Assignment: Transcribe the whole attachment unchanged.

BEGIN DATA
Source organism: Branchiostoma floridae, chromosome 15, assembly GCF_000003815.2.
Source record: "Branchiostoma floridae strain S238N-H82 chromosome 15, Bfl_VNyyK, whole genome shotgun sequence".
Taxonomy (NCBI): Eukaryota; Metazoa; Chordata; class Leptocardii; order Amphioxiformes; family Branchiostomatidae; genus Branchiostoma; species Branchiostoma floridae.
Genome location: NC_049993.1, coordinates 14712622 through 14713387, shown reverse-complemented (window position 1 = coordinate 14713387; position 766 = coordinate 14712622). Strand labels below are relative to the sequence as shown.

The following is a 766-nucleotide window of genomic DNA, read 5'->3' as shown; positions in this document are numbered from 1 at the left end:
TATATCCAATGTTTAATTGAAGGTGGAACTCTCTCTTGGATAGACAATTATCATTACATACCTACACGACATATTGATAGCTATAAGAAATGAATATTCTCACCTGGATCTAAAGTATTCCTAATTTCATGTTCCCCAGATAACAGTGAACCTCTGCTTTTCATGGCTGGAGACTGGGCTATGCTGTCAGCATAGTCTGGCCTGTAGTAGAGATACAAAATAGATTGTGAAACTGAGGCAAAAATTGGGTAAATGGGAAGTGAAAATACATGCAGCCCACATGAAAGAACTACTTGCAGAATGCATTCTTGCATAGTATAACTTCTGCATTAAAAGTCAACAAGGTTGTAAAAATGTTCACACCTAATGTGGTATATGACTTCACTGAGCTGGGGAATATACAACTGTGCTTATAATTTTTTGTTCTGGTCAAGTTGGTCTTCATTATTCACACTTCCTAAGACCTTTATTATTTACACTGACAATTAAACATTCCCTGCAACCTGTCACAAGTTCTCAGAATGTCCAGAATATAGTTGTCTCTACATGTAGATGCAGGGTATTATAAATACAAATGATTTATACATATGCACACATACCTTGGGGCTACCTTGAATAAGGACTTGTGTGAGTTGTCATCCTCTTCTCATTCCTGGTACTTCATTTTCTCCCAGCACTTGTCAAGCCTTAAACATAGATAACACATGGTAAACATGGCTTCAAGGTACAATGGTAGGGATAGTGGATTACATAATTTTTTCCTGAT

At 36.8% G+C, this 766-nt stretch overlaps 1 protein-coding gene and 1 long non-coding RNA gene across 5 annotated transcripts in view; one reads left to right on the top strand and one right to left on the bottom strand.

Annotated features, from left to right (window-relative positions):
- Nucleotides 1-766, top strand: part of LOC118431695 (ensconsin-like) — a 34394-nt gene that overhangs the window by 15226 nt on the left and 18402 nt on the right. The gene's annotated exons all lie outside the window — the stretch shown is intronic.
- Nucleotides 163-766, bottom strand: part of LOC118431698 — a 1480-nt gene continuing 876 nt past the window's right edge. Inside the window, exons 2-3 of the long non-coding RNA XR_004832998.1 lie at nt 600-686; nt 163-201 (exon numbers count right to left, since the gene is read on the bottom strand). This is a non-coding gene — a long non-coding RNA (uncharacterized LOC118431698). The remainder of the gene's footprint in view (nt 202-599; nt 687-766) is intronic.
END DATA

Source organism: Branchiostoma floridae, chromosome 15, assembly GCF_000003815.2.
Source record: "Branchiostoma floridae strain S238N-H82 chromosome 15, Bfl_VNyyK, whole genome shotgun sequence".
Taxonomy (NCBI): Eukaryota; Metazoa; Chordata; class Leptocardii; order Amphioxiformes; family Branchiostomatidae; genus Branchiostoma; species Branchiostoma floridae.
Genome location: NC_049993.1, coordinates 14712622 through 14713387, shown reverse-complemented (window position 1 = coordinate 14713387; position 766 = coordinate 14712622). Strand labels below are relative to the sequence as shown.

The following is a 766-nucleotide window of genomic DNA, read 5'->3' as shown; positions in this document are numbered from 1 at the left end:
TATATCCAATGTTTAATTGAAGGTGGAACTCTCTCTTGGATAGACAATTATCATTACATACCTACACGACATATTGATAGCTATAAGAAATGAATATTCTCACCTGGATCTAAAGTATTCCTAATTTCATGTTCCCCAGATAACAGTGAACCTCTGCTTTTCATGGCTGGAGACTGGGCTATGCTGTCAGCATAGTCTGGCCTGTAGTAGAGATACAAAATAGATTGTGAAACTGAGGCAAAAATTGGGTAAATGGGAAGTGAAAATACATGCAGCCCACATGAAAGAACTACTTGCAGAATGCATTCTTGCATAGTATAACTTCTGCATTAAAAGTCAACAAGGTTGTAAAAATGTTCACACCTAATGTGGTATATGACTTCACTGAGCTGGGGAATATACAACTGTGCTTATAATTTTTTGTTCTGGTCAAGTTGGTCTTCATTATTCACACTTCCTAAGACCTTTATTATTTACACTGACAATTAAACATTCCCTGCAACCTGTCACAAGTTCTCAGAATGTCCAGAATATAGTTGTCTCTACATGTAGATGCAGGGTATTATAAATACAAATGATTTATACATATGCACACATACCTTGGGGCTACCTTGAATAAGGACTTGTGTGAGTTGTCATCCTCTTCTCATTCCTGGTACTTCATTTTCTCCCAGCACTTGTCAAGCCTTAAACATAGATAACACATGGTAAACATGGCTTCAAGGTACAATGGTAGGGATAGTGGATTACATAATTTTTTCCTGAT

At 36.8% G+C, this 766-nt stretch overlaps 1 protein-coding gene and 1 long non-coding RNA gene across 5 annotated transcripts in view; one reads left to right on the top strand and one right to left on the bottom strand.

Annotated features, from left to right (window-relative positions):
- Nucleotides 1-766, top strand: part of LOC118431695 (ensconsin-like) — a 34394-nt gene that overhangs the window by 15226 nt on the left and 18402 nt on the right. The gene's annotated exons all lie outside the window — the stretch shown is intronic.
- Nucleotides 163-766, bottom strand: part of LOC118431698 — a 1480-nt gene continuing 876 nt past the window's right edge. Inside the window, exons 2-3 of the long non-coding RNA XR_004832998.1 lie at nt 600-686; nt 163-201 (exon numbers count right to left, since the gene is read on the bottom strand). This is a non-coding gene — a long non-coding RNA (uncharacterized LOC118431698). The remainder of the gene's footprint in view (nt 202-599; nt 687-766) is intronic.